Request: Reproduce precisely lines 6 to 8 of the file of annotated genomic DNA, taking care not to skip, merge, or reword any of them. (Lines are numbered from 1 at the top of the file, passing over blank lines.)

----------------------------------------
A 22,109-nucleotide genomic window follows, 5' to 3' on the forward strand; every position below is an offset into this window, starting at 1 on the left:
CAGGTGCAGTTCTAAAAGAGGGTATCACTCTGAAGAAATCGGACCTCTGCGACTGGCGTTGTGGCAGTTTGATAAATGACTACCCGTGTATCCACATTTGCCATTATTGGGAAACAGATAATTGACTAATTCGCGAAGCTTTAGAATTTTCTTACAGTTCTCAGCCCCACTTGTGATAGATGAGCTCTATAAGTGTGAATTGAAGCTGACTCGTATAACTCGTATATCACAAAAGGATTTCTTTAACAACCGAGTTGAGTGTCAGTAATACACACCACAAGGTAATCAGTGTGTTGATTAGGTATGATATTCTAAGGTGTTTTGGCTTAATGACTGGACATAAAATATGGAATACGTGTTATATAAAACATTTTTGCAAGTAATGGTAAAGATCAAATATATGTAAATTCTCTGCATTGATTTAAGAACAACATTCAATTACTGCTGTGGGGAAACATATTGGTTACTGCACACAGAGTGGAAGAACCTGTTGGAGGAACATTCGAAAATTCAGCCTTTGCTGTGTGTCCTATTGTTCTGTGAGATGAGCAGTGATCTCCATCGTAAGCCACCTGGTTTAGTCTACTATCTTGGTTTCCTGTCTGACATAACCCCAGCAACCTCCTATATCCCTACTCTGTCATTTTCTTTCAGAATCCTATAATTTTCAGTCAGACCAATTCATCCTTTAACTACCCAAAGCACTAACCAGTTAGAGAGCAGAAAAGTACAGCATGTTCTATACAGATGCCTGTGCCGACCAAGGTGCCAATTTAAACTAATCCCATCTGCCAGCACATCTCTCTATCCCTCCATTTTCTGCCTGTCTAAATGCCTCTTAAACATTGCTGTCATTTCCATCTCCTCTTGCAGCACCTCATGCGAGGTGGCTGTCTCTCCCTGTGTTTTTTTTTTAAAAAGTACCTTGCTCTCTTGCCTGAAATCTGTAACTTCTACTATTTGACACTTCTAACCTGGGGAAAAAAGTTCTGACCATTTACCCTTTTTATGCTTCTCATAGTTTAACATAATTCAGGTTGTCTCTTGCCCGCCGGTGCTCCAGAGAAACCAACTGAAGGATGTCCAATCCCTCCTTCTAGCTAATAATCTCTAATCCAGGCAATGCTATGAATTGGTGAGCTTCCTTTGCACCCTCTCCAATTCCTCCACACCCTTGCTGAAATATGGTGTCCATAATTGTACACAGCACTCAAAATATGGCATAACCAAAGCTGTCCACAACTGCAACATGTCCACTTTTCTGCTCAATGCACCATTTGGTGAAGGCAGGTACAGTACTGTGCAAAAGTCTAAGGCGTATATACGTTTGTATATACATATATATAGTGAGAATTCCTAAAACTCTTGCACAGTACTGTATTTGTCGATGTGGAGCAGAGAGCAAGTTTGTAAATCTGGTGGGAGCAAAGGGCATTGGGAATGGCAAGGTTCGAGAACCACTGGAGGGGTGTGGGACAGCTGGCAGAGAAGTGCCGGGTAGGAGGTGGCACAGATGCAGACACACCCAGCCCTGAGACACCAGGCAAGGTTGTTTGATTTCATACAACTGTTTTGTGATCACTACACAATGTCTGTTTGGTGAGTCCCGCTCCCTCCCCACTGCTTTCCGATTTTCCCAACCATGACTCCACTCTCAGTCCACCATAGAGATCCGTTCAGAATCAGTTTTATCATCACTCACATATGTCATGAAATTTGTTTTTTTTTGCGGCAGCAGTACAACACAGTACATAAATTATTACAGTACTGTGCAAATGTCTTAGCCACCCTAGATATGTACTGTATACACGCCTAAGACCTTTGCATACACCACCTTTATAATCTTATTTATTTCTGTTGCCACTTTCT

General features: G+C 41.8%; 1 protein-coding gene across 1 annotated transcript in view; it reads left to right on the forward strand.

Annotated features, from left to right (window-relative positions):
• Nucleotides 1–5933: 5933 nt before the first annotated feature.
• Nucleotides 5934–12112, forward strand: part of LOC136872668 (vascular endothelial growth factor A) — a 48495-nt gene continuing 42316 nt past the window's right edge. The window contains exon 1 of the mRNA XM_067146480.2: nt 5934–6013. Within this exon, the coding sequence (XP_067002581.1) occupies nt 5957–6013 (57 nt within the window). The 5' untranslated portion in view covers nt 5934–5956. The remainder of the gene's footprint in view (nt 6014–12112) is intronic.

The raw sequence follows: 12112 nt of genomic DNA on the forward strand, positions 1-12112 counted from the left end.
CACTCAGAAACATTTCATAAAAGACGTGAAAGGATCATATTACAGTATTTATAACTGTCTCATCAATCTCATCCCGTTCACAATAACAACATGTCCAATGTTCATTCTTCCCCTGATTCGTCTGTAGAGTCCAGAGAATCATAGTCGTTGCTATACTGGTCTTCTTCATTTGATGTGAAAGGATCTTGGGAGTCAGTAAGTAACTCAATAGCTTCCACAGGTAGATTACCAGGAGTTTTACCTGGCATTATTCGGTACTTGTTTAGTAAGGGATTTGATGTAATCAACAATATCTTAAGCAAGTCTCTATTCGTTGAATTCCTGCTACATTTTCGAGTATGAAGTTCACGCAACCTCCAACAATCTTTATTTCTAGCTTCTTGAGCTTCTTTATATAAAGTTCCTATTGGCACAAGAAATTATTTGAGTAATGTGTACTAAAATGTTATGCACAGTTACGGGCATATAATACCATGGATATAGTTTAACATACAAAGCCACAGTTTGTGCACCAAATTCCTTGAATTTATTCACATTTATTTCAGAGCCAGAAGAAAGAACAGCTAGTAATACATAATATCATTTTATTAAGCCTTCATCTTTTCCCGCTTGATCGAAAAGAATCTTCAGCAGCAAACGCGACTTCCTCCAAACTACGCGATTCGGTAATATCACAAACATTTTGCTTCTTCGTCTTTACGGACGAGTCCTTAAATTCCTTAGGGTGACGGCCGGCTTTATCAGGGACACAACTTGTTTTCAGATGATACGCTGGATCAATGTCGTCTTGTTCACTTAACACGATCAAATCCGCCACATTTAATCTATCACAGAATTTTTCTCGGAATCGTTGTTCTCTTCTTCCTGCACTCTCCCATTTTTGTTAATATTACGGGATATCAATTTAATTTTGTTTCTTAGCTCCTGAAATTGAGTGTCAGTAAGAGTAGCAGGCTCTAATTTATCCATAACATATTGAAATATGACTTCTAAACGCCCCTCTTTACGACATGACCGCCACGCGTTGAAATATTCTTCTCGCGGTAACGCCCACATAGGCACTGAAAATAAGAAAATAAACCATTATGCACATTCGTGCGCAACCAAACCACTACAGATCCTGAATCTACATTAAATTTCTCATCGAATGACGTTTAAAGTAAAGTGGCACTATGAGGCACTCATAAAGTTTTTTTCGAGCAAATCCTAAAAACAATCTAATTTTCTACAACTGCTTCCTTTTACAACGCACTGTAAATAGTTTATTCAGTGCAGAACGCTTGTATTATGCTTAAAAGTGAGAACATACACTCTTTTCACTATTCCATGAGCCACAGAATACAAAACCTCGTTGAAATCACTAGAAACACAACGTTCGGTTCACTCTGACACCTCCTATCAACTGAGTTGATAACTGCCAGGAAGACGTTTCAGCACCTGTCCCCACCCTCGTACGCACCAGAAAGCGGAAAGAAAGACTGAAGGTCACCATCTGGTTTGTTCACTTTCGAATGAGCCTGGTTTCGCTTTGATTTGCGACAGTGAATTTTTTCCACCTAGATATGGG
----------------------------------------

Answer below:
• Nucleotides 5934–12112, forward strand: part of LOC136872668 (vascular endothelial growth factor A) — a 48495-nt gene continuing 42316 nt past the window's right edge. The window contains exon 1 of the mRNA XM_067146480.2: nt 5934–6013. Within this exon, the coding sequence (XP_067002581.1) occupies nt 5957–6013 (57 nt within the window). The 5' untranslated portion in view covers nt 5934–5956. The remainder of the gene's footprint in view (nt 6014–12112) is intronic.

The raw sequence follows: 12112 nt of genomic DNA on the forward strand, positions 1-12112 counted from the left end.
CACTCAGAAACATTTCATAAAAGACGTGAAAGGATCATATTACAGTATTTATAACTGTCTCATCAATCTCATCCCGTTCACAATAACAACATGTCCAATGTTCATTCTTCCCCTGATTCGTCTGTAGAGTCCAGAGAATCATAGTCGTTGCTATACTGGTCTTCTTCATTTGATGTGAAAGGATCTTGGGAGTCAGTAAGTAACTCAATAGCTTCCACAGGTAGATTACCAGGAGTTTTACCTGGCATTATTCGGTACTTGTTTAGTAAGGGATTTGATGTAATCAACAATATCTTAAGCAAGTCTCTATTCGTTGAATTCCTGCTACATTTTCGAGTATGAAGTTCACGCAACCTCCAACAATCTTTATTTCTAGCTTCTTGAGCTTCTTTATATAAAGTTCCTATTGGCACAAGAAATTATTTGAGTAATGTGTACTAAAATGTTATGCACAGTTACGGGCATATAATACCATGGATATAGTTTAACATACAAAGCCACAGTTTGTGCACCAAATTCCTTGAATTTATTCACATTTATTTCAGAGCCAGAAGAAAGAACAGCTAGTAATACATAATATCATTTTATTAAGCCTTCATCTTTTCCCGCTTGATCGAAAAGAATCTTCAGCAGCAAACGCGACTTCCTCCAAACTACGCGATTCGGTAATATCACAAACATTTTGCTTCTTCGTCTTTACGGACGAGTCCTTAAATTCCTTAGGGTGACGGCCGGCTTTATCAGGGACACAACTTGTTTTCAGATGATACGCTGGATCAATGTCGTCTTGTTCACTTAACACGATCAAATCCGCCACATTTAATCTATCACAGAATTTTTCTCGGAATCGTTGTTCTCTTCTTCCTGCACTCTCCCATTTTTGTTAATATTACGGGATATCAATTTAATTTTGTTTCTTAGCTCCTGAAATTGAGTGTCAGTAAGAGTAGCAGGCTCTAATTTATCCATAACATATTGAAATATGACTTCTAAACGCCCCTCTTTACGACATGACCGCCACGCGTTGAAATATTCTTCTCGCGGTAACGCCCACATAGGCACTGAAAATAAGAAAATAAACCATTATGCACATTCGTGCGCAACCAAACCACTACAGATCCTGAATCTACATTAAATTTCTCATCGAATGACGTTTAAAGTAAAGTGGCACTATGAGGCACTCATAAAGTTTTTTTCGAGCAAATCCTAAAAACAATCTAATTTTCTACAACTGCTTCCTTTTACAACGCACTGTAAATAGTTTATTCAGTGCAGAACGCTTGTATTATGCTTAAAAGTGAGAACATACACTCTTTTCACTATTCCATGAGCCACAGAATACAAAACCTCGTTGAAATCACTAGAAACACAACGTTCGGTTCACTCTGACACCTCCTATCAACTGAGTTGATAACTGCCAGGAAGACGTTTCAGCACCTGTCCCCACCCTCGTACGCACCAGAAAGCGGAAAGAAAGACTGAAGGTCACCATCTGGTTTGTTCACTTTCGAATGAGCCTGGTTTCGCTTTGATTTGCGACAGTGAATTTTTTCCACCTAGATATGGG